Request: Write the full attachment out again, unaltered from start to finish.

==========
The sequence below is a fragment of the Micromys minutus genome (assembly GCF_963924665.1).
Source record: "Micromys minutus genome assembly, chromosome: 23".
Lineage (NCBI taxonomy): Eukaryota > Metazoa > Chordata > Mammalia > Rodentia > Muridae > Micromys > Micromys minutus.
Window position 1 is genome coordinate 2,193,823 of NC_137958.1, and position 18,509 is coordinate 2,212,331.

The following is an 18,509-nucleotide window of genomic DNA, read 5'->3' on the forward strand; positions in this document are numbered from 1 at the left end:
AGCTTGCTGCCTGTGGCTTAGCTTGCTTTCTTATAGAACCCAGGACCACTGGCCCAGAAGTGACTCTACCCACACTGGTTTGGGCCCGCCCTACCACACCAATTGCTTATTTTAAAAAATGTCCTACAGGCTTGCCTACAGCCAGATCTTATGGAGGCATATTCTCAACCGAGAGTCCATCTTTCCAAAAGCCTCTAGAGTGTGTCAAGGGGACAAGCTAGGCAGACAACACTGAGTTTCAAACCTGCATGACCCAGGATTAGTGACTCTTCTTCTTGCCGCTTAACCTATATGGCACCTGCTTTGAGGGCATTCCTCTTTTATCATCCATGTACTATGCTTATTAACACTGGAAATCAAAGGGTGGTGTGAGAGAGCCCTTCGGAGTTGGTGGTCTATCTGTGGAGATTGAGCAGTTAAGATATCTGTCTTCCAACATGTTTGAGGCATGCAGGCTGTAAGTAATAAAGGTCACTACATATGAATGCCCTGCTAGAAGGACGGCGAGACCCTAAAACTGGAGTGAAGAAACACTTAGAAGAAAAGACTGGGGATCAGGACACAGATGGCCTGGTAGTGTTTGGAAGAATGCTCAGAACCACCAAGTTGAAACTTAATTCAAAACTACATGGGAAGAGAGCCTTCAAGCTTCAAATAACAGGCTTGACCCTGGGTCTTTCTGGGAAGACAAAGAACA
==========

The sequence below is a fragment of the Micromys minutus genome (assembly GCF_963924665.1).
Source record: "Micromys minutus genome assembly, chromosome: 23".
Lineage (NCBI taxonomy): Eukaryota > Metazoa > Chordata > Mammalia > Rodentia > Muridae > Micromys > Micromys minutus.
Window position 1 is genome coordinate 2,193,823 of NC_137958.1, and position 18,509 is coordinate 2,212,331.

The following is an 18,509-nucleotide window of genomic DNA, read 5'->3' on the forward strand; positions in this document are numbered from 1 at the left end:
AGCTTGCTGCCTGTGGCTTAGCTTGCTTTCTTATAGAACCCAGGACCACTGGCCCAGAAGTGACTCTACCCACACTGGTTTGGGCCCGCCCTACCACACCAATTGCTTATTTTAAAAAATGTCCTACAGGCTTGCCTACAGCCAGATCTTATGGAGGCATATTCTCAACCGAGAGTCCATCTTTCCAAAAGCCTCTAGAGTGTGTCAAGGGGACAAGCTAGGCAGACAACACTGAGTTTCAAACCTGCATGACCCAGGATTAGTGACTCTTCTTCTTGCCGCTTAACCTATATGGCACCTGCTTTGAGGGCATTCCTCTTTTATCATCCATGTACTATGCTTATTAACACTGGAAATCAAAGGGTGGTGTGAGAGAGCCCTTCGGAGTTGGTGGTCTATCTGTGGAGATTGAGCAGTTAAGATATCTGTCTTCCAACATGTTTGAGGCATGCAGGCTGTAAGTAATAAAGGTCACTACATATGAATGCCCTGCTAGAAGGACGGCGAGACCCTAAAACTGGAGTGAAGAAACACTTAGAAGAAAAGACTGGGGATCAGGACACAGATGGCCTGGTAGTGTTTGGAAGAATGCTCAGAACCACCAAGTTGAAACTTAATTCAAAACTACATGGGAAGAGAGCCTTCAAGCTTCAAATAACAGGCTTGACCCTGGGTCTTTCTGGGAAGACAAAGAACA